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Discussion Starter · #1 ·
Picked up our farm tractor over the weekend. This is a 1955 Ford Workmaster 640. For being a 61 year old tractor, it only has 2200 hours on it. The roughest part was getting it from Alabama to Tennessee...
 

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RockyMountainCanadian
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sweet, several steps above the 8N, you should find it a handy tractor,
 

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Winston Smith Sent Me
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That's awesome. Take it on a maiden (to you) voyage while playing the "she thinks my tractors sexy" country song.
 

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RockyMountainCanadian
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A couple of tips, if this is your first old tractor.
the seller probably told you this, but you need to turn the fuel off every time the tractor is shut off for any length of time, the fuel system is gravity feed, and a tiny leak at the carb can cause the gas in the tank to eventually fill the crankcase, diluting the oil and raising havoc.
The other is if the tractor lives outside it is possible for water to find it's way into the oil bath air filter, if left for long enough it will find it's way into the carb.

As they left the factory most MS carbs had an automatic liquid drain valve built in, they often failed and the hole was plugged.
 

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Discussion Starter · #8 ·
A couple of tips, if this is your first old tractor.
the seller probably told you this, but you need to turn the fuel off every time the tractor is shut off for any length of time, the fuel system is gravity feed, and a tiny leak at the carb can cause the gas in the tank to eventually fill the crankcase, diluting the oil and raising havoc.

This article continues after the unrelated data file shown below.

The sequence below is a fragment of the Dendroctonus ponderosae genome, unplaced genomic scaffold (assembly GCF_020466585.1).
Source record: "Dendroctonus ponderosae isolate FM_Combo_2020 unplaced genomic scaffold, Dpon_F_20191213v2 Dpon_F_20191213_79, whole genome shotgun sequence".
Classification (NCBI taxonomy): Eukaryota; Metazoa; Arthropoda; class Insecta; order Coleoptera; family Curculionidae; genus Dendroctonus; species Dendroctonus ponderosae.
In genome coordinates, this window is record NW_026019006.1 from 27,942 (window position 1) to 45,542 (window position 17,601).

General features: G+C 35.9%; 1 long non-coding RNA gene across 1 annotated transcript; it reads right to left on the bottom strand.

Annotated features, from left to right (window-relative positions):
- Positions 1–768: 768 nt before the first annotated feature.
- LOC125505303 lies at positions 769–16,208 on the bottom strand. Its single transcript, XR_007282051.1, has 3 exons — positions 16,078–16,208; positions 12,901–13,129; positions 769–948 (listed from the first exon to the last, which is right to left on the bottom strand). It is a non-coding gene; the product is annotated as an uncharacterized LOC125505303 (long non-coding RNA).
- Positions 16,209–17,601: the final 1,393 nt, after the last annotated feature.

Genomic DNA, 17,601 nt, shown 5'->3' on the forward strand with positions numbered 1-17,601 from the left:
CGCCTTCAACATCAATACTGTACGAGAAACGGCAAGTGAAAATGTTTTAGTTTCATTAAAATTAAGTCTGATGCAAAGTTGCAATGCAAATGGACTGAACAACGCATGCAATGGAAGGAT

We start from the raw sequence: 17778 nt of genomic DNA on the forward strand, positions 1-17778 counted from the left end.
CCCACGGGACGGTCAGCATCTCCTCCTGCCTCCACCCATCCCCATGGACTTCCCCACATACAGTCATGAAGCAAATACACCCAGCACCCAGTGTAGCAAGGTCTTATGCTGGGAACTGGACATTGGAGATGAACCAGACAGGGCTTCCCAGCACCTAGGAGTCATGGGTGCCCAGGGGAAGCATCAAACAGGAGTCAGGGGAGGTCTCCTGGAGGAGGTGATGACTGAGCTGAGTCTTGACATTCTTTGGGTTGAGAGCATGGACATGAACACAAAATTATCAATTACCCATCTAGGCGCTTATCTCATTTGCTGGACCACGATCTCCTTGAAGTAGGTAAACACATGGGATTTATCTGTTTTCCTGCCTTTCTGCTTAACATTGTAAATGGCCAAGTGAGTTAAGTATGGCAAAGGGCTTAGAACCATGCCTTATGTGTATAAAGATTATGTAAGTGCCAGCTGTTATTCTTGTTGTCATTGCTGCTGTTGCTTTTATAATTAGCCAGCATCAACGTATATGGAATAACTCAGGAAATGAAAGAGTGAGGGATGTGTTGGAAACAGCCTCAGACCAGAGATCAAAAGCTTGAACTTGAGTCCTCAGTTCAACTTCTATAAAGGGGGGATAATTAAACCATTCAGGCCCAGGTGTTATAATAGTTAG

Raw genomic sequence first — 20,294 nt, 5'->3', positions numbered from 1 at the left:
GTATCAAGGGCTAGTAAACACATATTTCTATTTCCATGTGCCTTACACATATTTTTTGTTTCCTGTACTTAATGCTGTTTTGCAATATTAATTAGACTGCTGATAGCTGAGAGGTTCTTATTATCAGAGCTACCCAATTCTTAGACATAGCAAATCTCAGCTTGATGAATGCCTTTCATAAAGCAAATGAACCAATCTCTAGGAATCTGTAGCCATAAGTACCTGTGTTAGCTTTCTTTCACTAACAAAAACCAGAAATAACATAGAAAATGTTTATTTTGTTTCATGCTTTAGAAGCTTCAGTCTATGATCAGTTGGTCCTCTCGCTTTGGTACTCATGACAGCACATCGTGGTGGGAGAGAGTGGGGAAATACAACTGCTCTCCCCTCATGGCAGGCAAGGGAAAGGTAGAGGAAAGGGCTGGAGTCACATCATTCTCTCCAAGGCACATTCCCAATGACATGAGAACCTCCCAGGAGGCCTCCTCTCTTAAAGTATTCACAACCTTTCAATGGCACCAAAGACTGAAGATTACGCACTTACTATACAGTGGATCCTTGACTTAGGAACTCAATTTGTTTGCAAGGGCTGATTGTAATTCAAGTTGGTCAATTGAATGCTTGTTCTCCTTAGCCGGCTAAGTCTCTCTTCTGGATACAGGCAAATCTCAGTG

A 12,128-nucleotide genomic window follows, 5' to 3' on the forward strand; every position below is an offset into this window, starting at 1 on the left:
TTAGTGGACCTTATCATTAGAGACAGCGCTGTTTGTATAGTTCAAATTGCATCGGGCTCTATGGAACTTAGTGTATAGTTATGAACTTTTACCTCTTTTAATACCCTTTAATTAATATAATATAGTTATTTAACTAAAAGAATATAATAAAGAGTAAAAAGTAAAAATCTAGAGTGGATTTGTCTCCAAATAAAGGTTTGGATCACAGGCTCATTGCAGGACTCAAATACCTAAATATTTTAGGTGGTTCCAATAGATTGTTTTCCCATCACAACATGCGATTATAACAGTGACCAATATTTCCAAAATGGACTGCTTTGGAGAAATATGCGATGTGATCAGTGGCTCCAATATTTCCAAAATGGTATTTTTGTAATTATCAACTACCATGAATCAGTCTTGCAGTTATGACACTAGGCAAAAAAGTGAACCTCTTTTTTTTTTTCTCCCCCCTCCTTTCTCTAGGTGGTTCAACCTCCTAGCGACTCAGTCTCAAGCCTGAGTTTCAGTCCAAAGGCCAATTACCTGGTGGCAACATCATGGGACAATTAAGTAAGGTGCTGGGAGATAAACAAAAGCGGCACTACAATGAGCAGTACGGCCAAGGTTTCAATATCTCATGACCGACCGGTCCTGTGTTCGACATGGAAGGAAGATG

The other is if the tractor lives outside it is possible for water to find it's way into the oil bath air filter, if left for long enough it will find it's way into the carb.

As they left the factory most MS carbs had an automatic liquid drain valve built in, they often failed and the hole was plugged.
Thanks for the advice. At my age, I know I don't know it all, and will graciously accept hard-won knowledge.
 

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RockyMountainCanadian
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I don't mean to be a critic, but the way the tie downs are on that tractor won't pass most DOT inspections, they don't like to see tie downs touching the tires, and there should be 4 separate points of connection, ideally diagonally opposed ( think of a square shape with each corner having it's anchor point pulling away from it's opposite corner. ) and the attachment would need at least one anchor, preferably 2.
 

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Jack of all trades?
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I don't mean to be a critic, but the way the tie downs are on that tractor won't pass most DOT inspections, .....
LOL, Yep!

In Texas the DPS (Hwy Patrol) will also pull you over. If they really want to mess with you a lot (rare) they can issue a misdemeanor citation for improperly loaded trailer.

Also, it's loaded WAY too far forward (for future reference and others reading this post in the future). Your trailer tongue is only inches from the ground. You can VERY VERY easily exceed the max tongue weight of your hitch. Many rear bumpers will say "3500 lbs max tow, 350 lbs max TW" (tongue weight).

Even a Class III or IV receiver hitch might say: "5,000 lbs max tow, 500 lbs max tongue weight". I GUARANTEE the max tongue weight is being exceeded in that picture.

 
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